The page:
The NS2’s main parameters are shown in Table 1. The simulation scene size is 5 × 5 square kilometers. In VanetMobiSim simulation, the scene size is 5 × 5 square kilometers too. In the total area there are 20 traffic signals and the entire simulation area is divided into several regions. In every region the density of streets and the allowed maximum speed are different. The regions which have higher street density have lower allowed maximum speed. When vehicles get into the corresponding region, they choose the speed from street allowed maximum speed and self-allowed maximum speed with a low one. In all of our simulations, the empty taxis account for 40%.

We set the interval of route maintain message to be equal to 10 s and then set the maximum speed of taxi nodes to be equal to 60 km/h. When we adjusted the density of taxi nodes, we got the probability of passenger node to find empty taxi node and the probability of node to receive the message from as shown in Table 3.

As shown in Table 3, when node density is too low, the transmission range will be so small that it is hard to maintain the information of nodes for a long time. Hence, when appears, the number of nodes that can communicate with is small and the time of link is short so that it is hard to communicate with . As the node density becomes higher, situations are getting better, but some nodes have higher velocity, which leads to more failure. Because the links chosen are the links that have long duration, so the probability of node receiving acknowledgement messages from node is pretty high.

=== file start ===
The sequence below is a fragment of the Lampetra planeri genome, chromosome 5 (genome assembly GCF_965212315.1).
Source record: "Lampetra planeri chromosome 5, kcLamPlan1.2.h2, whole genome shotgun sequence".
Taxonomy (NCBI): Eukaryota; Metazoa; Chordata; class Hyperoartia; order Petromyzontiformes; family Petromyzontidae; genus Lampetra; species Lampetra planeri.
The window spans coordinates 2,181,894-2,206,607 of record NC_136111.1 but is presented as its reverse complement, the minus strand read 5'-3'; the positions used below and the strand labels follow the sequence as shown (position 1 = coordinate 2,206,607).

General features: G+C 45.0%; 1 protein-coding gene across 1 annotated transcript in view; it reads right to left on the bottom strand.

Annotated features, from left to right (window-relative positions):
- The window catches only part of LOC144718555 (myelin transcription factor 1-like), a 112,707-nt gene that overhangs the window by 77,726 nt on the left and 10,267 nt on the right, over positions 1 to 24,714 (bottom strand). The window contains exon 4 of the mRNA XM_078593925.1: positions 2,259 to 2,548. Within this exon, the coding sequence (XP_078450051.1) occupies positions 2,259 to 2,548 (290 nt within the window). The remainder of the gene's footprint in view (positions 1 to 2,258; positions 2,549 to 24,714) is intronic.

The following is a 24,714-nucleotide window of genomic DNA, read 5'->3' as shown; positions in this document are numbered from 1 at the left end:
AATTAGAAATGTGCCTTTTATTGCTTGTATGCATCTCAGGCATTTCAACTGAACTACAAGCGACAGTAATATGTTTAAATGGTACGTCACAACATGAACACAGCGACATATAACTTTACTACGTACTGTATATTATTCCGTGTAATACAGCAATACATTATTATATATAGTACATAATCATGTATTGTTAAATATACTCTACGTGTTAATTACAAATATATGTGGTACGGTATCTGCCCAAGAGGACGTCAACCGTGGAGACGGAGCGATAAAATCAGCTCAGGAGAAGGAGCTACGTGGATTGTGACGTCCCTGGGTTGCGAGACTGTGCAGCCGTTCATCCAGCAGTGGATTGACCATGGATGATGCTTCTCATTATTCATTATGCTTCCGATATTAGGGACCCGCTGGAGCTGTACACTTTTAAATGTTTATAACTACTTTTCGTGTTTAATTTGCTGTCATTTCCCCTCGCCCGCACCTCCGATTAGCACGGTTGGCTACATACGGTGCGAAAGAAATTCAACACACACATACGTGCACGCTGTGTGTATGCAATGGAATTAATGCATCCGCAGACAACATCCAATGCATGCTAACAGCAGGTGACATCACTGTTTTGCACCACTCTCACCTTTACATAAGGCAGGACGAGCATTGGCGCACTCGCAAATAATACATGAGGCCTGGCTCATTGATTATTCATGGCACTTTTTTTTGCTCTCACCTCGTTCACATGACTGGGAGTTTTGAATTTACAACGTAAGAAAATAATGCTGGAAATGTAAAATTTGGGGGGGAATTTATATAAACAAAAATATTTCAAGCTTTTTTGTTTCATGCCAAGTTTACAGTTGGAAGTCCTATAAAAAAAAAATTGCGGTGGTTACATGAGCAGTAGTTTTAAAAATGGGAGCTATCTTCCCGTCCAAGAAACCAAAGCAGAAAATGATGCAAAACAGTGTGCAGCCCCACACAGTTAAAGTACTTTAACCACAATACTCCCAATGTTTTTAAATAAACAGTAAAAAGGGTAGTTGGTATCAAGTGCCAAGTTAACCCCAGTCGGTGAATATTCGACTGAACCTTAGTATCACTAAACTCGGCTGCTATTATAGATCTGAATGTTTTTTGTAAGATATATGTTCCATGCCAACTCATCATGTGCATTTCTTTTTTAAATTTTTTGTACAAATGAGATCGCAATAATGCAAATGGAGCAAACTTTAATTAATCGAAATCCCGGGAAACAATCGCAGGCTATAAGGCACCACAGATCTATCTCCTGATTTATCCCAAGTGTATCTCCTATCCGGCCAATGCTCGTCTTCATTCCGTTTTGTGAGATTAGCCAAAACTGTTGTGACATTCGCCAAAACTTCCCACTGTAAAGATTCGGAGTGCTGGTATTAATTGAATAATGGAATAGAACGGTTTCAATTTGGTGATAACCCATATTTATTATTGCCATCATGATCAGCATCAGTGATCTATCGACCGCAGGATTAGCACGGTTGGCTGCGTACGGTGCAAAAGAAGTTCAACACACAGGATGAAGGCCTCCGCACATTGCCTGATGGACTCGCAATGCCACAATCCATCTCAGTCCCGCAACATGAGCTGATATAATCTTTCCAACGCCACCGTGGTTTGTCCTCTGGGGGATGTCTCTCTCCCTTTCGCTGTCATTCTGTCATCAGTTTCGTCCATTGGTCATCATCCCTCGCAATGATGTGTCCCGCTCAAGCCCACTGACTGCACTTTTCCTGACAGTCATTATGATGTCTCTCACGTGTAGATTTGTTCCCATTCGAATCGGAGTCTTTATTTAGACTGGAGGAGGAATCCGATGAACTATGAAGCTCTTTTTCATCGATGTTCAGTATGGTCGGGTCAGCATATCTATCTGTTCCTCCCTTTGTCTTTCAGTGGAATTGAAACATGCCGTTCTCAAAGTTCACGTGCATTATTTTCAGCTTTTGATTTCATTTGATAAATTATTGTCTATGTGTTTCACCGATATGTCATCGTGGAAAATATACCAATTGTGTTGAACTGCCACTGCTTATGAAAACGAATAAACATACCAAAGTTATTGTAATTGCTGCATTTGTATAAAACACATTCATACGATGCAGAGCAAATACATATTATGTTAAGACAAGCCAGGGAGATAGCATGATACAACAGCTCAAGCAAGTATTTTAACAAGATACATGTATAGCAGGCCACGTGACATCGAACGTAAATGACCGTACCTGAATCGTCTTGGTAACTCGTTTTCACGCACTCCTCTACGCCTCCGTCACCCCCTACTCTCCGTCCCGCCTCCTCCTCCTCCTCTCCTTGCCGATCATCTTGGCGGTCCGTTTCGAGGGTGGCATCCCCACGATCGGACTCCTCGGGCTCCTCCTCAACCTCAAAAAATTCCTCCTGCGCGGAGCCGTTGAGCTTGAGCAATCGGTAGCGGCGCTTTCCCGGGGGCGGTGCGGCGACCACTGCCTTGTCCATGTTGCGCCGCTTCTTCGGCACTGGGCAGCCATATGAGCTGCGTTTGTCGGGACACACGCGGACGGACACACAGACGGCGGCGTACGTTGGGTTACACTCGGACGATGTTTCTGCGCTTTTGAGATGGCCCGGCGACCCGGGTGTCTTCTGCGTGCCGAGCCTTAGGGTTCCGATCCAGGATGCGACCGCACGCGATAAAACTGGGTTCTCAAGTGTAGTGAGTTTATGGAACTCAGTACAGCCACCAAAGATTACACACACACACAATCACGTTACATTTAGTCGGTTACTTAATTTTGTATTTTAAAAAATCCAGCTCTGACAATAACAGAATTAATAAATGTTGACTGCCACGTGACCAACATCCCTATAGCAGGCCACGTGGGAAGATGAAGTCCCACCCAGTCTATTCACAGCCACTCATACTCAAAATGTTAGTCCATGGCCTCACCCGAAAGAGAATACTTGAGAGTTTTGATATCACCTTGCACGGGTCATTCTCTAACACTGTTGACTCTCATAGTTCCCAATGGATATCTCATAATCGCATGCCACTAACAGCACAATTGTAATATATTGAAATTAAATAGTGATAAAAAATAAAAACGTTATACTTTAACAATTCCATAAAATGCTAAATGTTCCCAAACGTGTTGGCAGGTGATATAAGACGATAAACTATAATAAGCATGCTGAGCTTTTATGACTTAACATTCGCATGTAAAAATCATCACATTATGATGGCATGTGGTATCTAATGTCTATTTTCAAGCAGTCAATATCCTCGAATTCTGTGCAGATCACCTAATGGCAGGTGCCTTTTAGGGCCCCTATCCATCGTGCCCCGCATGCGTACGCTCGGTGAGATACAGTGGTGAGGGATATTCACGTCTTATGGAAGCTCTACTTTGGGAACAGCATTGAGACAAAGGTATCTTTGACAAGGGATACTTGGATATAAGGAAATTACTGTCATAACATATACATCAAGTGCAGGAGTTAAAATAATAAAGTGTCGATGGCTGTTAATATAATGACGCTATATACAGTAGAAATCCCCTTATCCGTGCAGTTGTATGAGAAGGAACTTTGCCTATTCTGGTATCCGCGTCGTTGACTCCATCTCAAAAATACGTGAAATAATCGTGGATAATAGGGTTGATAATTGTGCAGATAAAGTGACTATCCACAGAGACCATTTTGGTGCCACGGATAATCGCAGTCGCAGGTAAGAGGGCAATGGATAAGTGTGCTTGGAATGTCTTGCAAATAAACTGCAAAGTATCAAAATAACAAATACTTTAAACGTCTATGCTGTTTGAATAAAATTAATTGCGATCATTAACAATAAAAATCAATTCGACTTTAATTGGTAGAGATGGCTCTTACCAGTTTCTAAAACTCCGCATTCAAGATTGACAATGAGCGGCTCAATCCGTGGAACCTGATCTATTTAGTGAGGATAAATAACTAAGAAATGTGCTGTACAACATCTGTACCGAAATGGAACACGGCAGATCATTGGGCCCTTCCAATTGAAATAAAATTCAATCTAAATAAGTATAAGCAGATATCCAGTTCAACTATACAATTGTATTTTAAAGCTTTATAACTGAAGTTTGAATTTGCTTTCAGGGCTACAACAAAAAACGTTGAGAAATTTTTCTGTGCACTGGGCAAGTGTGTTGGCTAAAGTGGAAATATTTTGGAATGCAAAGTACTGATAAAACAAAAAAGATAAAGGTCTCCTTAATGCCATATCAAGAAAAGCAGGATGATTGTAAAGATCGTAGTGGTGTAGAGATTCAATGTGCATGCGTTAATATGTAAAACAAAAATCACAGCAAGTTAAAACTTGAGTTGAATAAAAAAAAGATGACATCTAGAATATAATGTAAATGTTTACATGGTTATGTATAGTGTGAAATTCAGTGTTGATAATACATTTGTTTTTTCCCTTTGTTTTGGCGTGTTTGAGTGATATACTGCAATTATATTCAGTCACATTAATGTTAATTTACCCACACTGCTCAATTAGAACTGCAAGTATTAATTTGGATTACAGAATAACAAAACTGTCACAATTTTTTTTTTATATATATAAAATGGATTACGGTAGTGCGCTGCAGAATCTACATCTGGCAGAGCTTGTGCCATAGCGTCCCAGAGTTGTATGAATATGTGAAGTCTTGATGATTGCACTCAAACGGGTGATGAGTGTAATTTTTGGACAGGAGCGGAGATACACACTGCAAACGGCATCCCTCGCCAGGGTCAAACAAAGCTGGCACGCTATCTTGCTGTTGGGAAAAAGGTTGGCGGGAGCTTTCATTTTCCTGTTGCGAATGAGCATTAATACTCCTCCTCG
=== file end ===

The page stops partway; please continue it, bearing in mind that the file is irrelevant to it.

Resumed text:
Then if we fix the density of taxi nodes as 5 per km2 and fix the transmission range as 500 m, we will get the relation of the maximum speed and the successful ratio.

We called it successful calling when the passenger node finds the empty taxi node. In Figure 3, we could see that when the maximum speed of taxi is equal 60 km/h, it has the highest successful ratio which enables the passenger node to find the empty taxi nodes. This is because when the node’s moving speed is low, the node can contact with fewer other nodes. And when the node’s moving speed is high, the network topology changes fast, which causes fewer available routing link and thus causes lower successful calling.

Figure 4 shows the impact of node’s moving speed on the amount of switching packets of entire network.

As shown in Figure 4, the amount of switching packets grows up as the vehicle movement speed increases. This is because when the speed of node movement increases, it causes more correcting message, resulting in the increase of network data traffic. In addition, in one simulation, the routing overhead is higher at the beginning and gradually declines over time. This is because when the simulation starts, all taxi nodes are active at the same time and all taxi nodes broadcast at the same time, which causes more channel collision, leading to an increasing number of retransmissions. As time progresses, due to the correcting message, the taxi routing maintenance cycles gradually stagger and the entire network routing overhead declines.

Then we adjust the density of taxi nodes in the region. The average density of taxi nodes is set at 1–6 per square kilometer and the vehicle maximum speed is set at 60 km/h and then the results are shown in Figure 5.

As shown in Figure 5, when the taxi nodes are scarce, the rate of the success calling drastically reduces. While increasing the number of taxi nodes, the rate of success calling improves accordingly. This is because when the number of taxi nodes is too small, there is no taxi node around passenger node so that the passenger node cannot contact with any node, resulting in more calling failure. When the number of taxi nodes increase and, the passenger node sends an appointment request, the number of alternative routing paths increases, so the node can choose a more stable routing path to delivery packet; thereby the rate of success calling will increase.